Puyallup, Wash -- Tiffany Kauth of Bremerton has a special bond with her dog, Sugar. Last weekend, that bond was almost broken.
"I was absolutely certain that I was losing my dog," says Kauth.
Saturday, during obedience class at Canyon Crest K-9 Training Center in Tacoma, Sugar had a seizure. An assistant started videotaping what was going on, to give to the dog's veterinarian later.
"I noticed right then he wasn't breathing," says Ron Pace, Canyon Crest owner. Pace, who has been training dogs for almost 4 decades, does not know dog CPR, but his instincts kicked in and he started chest compressions.
"[I was] applying some pressure to give the dog a chance to breathe, like we would on a human," says Pace.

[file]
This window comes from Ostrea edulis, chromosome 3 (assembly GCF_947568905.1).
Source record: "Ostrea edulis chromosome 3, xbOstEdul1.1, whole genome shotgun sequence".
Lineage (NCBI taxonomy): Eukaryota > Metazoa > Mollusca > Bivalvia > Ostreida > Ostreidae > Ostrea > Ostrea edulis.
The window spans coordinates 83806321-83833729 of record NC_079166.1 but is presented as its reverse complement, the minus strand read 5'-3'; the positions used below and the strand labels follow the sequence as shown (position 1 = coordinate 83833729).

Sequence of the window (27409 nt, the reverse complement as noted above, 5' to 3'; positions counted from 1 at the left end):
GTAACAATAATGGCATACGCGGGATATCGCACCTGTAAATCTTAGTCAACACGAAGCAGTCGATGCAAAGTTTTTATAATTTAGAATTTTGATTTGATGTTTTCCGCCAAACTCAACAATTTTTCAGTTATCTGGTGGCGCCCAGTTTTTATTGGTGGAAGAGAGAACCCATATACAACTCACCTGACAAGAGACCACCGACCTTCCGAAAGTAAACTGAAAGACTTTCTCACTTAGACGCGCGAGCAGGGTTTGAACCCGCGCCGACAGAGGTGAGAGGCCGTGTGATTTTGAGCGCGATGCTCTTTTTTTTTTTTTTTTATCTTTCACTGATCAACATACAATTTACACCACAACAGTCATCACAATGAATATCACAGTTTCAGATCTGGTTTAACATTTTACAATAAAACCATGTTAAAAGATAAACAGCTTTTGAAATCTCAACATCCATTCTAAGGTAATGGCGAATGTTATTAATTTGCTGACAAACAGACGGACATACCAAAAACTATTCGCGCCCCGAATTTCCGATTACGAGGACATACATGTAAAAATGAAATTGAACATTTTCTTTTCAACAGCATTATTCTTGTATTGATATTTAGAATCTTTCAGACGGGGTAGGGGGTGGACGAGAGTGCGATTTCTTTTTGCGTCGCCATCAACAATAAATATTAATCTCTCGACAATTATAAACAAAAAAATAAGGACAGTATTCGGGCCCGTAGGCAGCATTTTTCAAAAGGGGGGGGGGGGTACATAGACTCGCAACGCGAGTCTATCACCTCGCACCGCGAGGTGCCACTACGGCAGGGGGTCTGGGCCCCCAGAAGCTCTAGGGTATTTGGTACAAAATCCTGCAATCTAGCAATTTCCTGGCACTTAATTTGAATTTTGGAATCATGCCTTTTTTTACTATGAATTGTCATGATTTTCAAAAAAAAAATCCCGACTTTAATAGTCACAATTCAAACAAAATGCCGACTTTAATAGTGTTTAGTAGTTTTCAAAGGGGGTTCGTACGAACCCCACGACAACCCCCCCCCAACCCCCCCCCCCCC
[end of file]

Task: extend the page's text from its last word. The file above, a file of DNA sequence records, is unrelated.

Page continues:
The 4 year old boxer's owner said it was unbearable to watch. You can hear her crying on the tape in the background.
"His eyes were open and there was nothing there," says Kauth. "It was hard."
On the tape, you can see Pace giving the dog a quick breath, the continues the compressions.
"And was just kinda praying it would come around," says Pace.
After two minutes of CPR, Sugar came back. The tape shows the dog was frightened, but conscious. After seeing the vet, Kauth learned Sugar likely has a heart condition and has to take it easy from now on. She thanks her trainer who saved him.
"He's amazing. I'm very grateful for Saturday and for everything," says Kauth.
"It may have not been the correct way to do it and the way that they teach," says Pace. "It's the outcome that what was important."
Organizations like the Humane Society have already contacted Pace, asking him if they can use the video for instructional purposes.